IBM Enlists Volunteer PC Grid to Hunt Disease-Related Proteins

 
 
By Brian T. Horowitz  |  Posted 2010-06-15 Email Print this article Print
 
 
 
 
 
 
 

IBM is supporting a program that uses the donated computing power of 1.5 million Web-connected PCs in 80 countries around the world to help hunt for proteins that researchers believe are related to life-threatening diseases such as cancer, AIDS and influenza.

Tapping the unused cycle time of 1.5 million PCs donated by hundreds of thousands of volunteers in more than 80 countries, the Help Conquer Cancer Project working with the IBM-supported World Community Grid has achieved a breakthrough in automating the process of finding potentially cancer-causing proteins. 

The technology allows the viewing of six times as many images per protein in dramatically less time than is possible manually under human review, IBM reports. 

As part of the Help Conquer Cancer project, began in November 2007 by the Ontario Cancer Institute and Buffalo, N.Y.'s Hauptman-Woodward Medical Research Institute, researchers have programmed the globally distributed computer grid to recognize when proteins have crystallized. Researchers can then use X-rays to identify proteins that may cause cancer, Dr. Joseph Jasinski, an IBM Distinguished Engineer and program director of IBM's Health Care and Life Sciences Institute, told eWEEK. 

"If you want to understand certain kinds of cancers, you need to study proteins that are being produced by the tumor cells so you can find ways to stop production using chemotherapy," he told eWEEK. "It's very helpful if you know the physical shape of the protein you're trying to target." 

With the grid's automated process for recognizing crystallized proteins, more proteins are able to be viewed, according to Jasinski. "We've been able to speed up the process enormously and look at more images of experiments," he said. "It's more likely that they'll find a productive way to grow crystals." The system reliably recognizes 80 percent of crystal-bearing images.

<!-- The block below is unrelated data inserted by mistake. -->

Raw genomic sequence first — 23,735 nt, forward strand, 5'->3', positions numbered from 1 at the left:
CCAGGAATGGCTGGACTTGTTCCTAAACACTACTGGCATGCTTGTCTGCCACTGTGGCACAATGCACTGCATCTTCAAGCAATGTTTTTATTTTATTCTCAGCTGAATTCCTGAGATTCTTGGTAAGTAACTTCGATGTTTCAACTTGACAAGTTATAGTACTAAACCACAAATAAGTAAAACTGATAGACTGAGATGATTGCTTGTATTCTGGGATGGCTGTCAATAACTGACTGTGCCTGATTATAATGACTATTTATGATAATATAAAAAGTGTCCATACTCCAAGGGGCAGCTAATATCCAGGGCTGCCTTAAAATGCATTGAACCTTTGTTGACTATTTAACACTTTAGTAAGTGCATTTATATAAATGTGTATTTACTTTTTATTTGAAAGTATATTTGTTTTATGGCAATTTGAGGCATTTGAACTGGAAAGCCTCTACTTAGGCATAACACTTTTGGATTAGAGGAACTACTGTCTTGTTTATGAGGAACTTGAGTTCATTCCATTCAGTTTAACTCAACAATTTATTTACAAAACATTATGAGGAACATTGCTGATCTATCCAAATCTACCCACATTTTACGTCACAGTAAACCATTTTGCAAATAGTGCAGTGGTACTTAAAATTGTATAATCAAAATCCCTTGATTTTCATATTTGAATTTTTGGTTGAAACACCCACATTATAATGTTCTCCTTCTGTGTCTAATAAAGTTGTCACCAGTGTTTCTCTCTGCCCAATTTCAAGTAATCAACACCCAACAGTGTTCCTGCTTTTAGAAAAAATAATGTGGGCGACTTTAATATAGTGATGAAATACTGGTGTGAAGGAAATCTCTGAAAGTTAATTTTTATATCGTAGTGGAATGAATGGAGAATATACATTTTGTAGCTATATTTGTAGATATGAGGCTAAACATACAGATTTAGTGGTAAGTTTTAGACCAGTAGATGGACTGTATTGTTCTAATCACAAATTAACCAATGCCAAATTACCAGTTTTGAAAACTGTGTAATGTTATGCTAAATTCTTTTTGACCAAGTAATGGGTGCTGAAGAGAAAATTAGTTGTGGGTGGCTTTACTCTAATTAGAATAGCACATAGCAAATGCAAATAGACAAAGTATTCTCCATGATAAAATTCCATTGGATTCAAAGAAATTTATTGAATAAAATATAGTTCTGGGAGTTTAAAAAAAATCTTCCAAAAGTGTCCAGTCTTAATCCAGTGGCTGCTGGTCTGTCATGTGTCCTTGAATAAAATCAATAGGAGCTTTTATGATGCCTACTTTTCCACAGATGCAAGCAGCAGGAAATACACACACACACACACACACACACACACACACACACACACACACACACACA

Part of the company's Corporate Citizenship strategy, IBM enlists the unused computing power of the World Community Grid. The network performs specific computations to help solve biological, environmental and health-related problems. Grid computing applies the unused cycle time of many computers on a globally distributed network to solve a specific problem, usually of a scientific or technical nature. 

Launched in 2004, the World Community Grid is the world's largest public
humanitarian computer network, equal in power to one of the world's most powerful supercomputers, according to IBM. In April 2010, more than 22,000 new devices joined the grid. 

"In terms of the World Community Grid, I think it's a very early example of information technology making it possible to form more virtual communities for people interested in solving all kinds of problems," said Jasinski. 

IBM and the World Community Grid have also been researching the role of protein interactions in neuromuscular diseases. In addition, Big Blue and the grid have collaborated with researchers at the Cancer Institute of New Jersey to dismantle tissue arrays to test for cancerous growths. 

Although IBM donates hardware, software, technical services and expertise to form the World Community Grid infrastructure (Big Blue also provides free
hosting, maintenance and support), it's ordinary people donating the idle time on their PCs that form the backbone of the network, said Jasinski. 

"What makes it run is people volunteering their machines," he said. "Scientists come to us from the academic community with proposals on how if they got time on this grid they could solve a problem much faster." The requirement to participate is publishing results in public, he said.  

The World Community Grid runs applications for five or six humanitarian problems at a time, including climate change and influenza. It's also conducted human proteome folding to attempt to predict the shape of those proteins that cause diseases such as cancer, HIV/AIDS and malaria.  

Even with these past developments, as far as social computing solving the world's problems, Jasinski says the grid is just getting started. 

 
 
 
 
Brian T. Horowitz is a freelance technology and health writer as well as a copy editor. Brian has worked on the tech beat since 1996 and covered health care IT and rugged mobile computing for eWEEK since 2010. He has contributed to more than 20 publications, including Computer Shopper, Fast Company, FOXNews.com, More, NYSE Magazine, Parents, ScientificAmerican.com, USA Weekend and Womansday.com, as well as other consumer and trade publications. Brian holds a B.A. from Hofstra University in New York.

Follow him on Twitter: @bthorowitz

 
 
 
 
 
 
 

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